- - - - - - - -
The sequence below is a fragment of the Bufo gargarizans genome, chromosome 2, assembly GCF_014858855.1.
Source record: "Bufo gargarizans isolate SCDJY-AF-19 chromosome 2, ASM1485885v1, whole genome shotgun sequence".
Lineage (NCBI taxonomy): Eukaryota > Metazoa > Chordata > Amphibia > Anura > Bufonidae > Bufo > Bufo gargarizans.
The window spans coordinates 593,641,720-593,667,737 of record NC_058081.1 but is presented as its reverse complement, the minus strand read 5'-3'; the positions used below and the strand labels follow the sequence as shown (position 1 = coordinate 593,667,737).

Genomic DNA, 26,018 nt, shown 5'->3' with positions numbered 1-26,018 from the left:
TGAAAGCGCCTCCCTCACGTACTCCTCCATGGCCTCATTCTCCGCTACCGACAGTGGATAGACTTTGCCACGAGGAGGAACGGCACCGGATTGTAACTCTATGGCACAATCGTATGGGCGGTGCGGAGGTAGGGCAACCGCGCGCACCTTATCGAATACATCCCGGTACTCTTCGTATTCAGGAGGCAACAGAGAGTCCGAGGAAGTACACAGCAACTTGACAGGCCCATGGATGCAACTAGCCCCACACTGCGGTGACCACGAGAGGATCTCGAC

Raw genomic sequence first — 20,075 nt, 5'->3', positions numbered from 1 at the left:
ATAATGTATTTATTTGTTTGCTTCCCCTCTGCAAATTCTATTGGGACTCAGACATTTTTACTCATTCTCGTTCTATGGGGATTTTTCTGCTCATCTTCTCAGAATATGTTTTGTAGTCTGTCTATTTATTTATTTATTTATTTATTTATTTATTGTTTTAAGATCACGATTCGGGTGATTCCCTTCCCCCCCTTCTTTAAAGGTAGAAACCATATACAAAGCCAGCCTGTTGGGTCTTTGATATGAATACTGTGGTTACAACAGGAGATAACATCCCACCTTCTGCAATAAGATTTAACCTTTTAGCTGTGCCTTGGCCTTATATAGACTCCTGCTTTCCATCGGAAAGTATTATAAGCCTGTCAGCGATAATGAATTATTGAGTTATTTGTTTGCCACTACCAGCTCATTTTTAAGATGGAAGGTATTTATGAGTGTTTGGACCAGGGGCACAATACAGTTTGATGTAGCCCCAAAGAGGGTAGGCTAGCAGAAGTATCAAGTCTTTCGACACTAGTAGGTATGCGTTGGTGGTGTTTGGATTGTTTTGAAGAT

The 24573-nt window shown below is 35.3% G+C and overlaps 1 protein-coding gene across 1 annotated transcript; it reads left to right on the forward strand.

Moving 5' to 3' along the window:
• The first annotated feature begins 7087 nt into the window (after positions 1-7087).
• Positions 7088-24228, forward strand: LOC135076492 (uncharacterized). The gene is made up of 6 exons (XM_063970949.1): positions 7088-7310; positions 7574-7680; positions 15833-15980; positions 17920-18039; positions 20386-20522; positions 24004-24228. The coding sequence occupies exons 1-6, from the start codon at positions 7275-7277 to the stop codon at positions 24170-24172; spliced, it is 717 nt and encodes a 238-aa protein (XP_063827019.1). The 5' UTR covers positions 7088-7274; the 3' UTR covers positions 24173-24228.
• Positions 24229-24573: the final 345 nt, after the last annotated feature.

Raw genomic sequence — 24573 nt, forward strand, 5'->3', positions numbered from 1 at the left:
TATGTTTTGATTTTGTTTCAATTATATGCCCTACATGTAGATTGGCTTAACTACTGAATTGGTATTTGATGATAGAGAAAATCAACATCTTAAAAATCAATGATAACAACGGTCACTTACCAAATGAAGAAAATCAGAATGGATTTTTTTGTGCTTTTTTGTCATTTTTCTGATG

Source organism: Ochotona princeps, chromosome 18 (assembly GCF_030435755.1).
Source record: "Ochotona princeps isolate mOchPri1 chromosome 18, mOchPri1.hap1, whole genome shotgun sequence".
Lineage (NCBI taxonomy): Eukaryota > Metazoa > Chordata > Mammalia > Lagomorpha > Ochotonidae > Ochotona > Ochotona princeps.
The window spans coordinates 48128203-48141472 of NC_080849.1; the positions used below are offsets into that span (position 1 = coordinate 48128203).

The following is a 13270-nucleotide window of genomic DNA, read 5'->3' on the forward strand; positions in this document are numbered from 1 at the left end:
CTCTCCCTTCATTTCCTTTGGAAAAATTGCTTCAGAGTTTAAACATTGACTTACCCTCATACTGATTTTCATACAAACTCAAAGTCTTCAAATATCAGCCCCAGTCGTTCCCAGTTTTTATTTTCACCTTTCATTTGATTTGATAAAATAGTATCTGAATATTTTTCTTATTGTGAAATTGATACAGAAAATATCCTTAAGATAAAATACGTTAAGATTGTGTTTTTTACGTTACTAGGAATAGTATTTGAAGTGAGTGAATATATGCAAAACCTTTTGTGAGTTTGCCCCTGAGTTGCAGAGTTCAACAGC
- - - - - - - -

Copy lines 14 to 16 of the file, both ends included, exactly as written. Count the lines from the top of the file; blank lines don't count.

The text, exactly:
Raw genomic sequence — 24573 nt, forward strand, 5'->3', positions numbered from 1 at the left:
TATGTTTTGATTTTGTTTCAATTATATGCCCTACATGTAGATTGGCTTAACTACTGAATTGGTATTTGATGATAGAGAAAATCAACATCTTAAAAATCAATGATAACAACGGTCACTTACCAAATGAAGAAAATCAGAATGGATTTTTTTGTGCTTTTTTGTCATTTTTCTGATG

Source organism: Ochotona princeps, chromosome 18 (assembly GCF_030435755.1).